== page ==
Surveillance systems in malaria endemic-countries are needed to capture information on intervention coverage and changes in malaria transmission, infection, and disease. Importantly, surveillance data must be effectively communicated to policy-makers to inform future intervention strategies. However, the capacity to conduct high-quality malaria surveillance is currently inadequate in much of Africa and the existing health information system is insufficient for monitoring progress in malaria control. Data on vector behavior and transmission intensity are not routinely collected. Morbidity and mortality data collected at health facilities may be biased and are often incomplete, inaccurate, and largely rely on clinical diagnosis in the absence of laboratory confirmation. Community surveys are currently the most robust strategy for malaria surveillance, but are expensive and logistically challenging, conducted infrequently with limited geographic coverage, and not comprehensive enough to fully capture the dynamics of transmission, infection, and disease. Identifying the optimal methods of gathering reliable data for routine malaria surveillance is essential for improving our understanding of malaria epidemiology and providing an evidence base for maximizing the impact of control interventions. For this project comprehensive malaria surveillance studies will be conducted at 3 sentinel sites with widely varied epidemiology to collect data on measures of transmission intensity, infection and disease and identify optimal methods for surveillance. Surveillance activities will then be streamlined and expand to 6 sentinel sites to measure the impact of key malaria control interventions on malaria transmission, infection, and disease.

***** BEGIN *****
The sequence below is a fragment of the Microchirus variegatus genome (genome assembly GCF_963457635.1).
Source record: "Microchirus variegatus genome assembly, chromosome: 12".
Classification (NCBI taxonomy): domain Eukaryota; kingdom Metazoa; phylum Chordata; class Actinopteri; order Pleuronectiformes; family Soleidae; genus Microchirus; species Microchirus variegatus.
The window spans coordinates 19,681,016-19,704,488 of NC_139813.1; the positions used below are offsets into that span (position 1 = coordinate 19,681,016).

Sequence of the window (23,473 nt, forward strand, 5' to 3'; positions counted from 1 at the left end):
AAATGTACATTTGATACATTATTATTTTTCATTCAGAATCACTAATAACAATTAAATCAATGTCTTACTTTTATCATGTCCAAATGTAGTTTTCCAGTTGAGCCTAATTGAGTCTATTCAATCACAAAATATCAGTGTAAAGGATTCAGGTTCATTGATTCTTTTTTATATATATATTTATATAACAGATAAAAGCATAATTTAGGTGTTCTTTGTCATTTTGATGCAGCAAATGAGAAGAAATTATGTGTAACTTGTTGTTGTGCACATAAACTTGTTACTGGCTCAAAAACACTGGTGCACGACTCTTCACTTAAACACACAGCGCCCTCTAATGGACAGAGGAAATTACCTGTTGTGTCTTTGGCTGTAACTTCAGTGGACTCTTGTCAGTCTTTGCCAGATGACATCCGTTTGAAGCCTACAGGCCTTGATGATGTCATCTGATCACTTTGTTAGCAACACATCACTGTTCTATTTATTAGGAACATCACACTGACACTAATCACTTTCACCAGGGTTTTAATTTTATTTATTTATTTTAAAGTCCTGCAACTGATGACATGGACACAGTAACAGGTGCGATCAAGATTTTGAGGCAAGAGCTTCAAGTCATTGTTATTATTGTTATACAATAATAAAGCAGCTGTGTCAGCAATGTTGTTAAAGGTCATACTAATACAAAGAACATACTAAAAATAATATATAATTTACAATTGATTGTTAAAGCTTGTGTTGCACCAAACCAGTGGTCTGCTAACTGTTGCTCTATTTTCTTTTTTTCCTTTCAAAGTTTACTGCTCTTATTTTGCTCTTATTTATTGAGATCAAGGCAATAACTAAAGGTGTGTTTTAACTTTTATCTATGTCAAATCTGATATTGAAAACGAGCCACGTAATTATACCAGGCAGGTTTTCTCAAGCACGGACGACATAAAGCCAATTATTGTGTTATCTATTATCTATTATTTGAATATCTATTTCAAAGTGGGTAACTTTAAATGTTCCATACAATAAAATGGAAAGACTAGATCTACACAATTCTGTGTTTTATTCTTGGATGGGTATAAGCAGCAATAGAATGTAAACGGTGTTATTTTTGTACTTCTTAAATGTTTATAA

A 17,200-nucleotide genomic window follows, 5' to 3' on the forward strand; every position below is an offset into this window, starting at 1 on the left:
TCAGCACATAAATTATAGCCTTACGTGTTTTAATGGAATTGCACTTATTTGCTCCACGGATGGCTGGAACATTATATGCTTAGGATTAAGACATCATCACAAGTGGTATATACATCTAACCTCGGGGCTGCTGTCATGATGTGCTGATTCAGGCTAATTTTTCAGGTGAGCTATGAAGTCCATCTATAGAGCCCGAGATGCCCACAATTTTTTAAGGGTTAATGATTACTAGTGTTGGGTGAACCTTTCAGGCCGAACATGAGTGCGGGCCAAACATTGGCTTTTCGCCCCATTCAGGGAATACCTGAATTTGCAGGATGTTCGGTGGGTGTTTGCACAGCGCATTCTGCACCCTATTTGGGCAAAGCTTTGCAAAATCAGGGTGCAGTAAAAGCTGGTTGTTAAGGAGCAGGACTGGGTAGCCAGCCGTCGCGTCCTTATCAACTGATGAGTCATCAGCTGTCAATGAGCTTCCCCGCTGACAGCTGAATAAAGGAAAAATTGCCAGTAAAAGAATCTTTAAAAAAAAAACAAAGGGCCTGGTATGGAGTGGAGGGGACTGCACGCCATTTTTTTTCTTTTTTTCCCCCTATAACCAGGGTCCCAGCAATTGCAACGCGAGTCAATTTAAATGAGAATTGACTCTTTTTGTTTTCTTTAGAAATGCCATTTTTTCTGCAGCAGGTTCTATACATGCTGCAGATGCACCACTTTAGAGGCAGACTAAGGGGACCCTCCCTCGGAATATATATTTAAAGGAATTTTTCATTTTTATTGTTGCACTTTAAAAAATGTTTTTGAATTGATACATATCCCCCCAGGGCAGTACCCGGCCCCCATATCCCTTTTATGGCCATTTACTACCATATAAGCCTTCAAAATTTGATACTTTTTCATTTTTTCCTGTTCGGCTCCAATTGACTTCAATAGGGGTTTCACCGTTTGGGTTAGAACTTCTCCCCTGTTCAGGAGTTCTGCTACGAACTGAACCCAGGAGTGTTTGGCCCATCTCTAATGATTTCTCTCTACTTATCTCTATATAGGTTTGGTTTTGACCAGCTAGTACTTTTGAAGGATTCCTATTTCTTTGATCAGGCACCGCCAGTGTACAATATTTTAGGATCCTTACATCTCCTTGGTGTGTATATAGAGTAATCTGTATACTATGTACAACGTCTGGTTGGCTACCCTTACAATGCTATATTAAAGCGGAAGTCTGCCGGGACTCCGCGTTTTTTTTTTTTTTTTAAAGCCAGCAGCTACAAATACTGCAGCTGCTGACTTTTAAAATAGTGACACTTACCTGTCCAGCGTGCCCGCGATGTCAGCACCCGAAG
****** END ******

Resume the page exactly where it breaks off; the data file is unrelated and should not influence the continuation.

Our specific aims will be: 1) to identify optimal strategies for malaria surveillance in Uganda by comparing different methodologies at multiple sites with varied transmission intensity, 2) to estimate the impact of key malaria control interventions on measures of transmission intensity, infection, and disease using surveillance data at multiple sites in Uganda, and 3) to conduct an economic evaluation of malaria control interventions to identify the optimal coverage levels and mix of interventions at multiple sites in Uganda.
There is a lack of scientific understanding and knowledge of the opfimal approaches to routine malaria surveillancein Africa. The objectives of this project are to establish and validate simplified, reliable, and costeffecfive surveillance tools at various sites across Uganda. This work aims to inform the evaluation of malaria control efforts and to provide a model for malaria surveillance in other malaria endemic countries.
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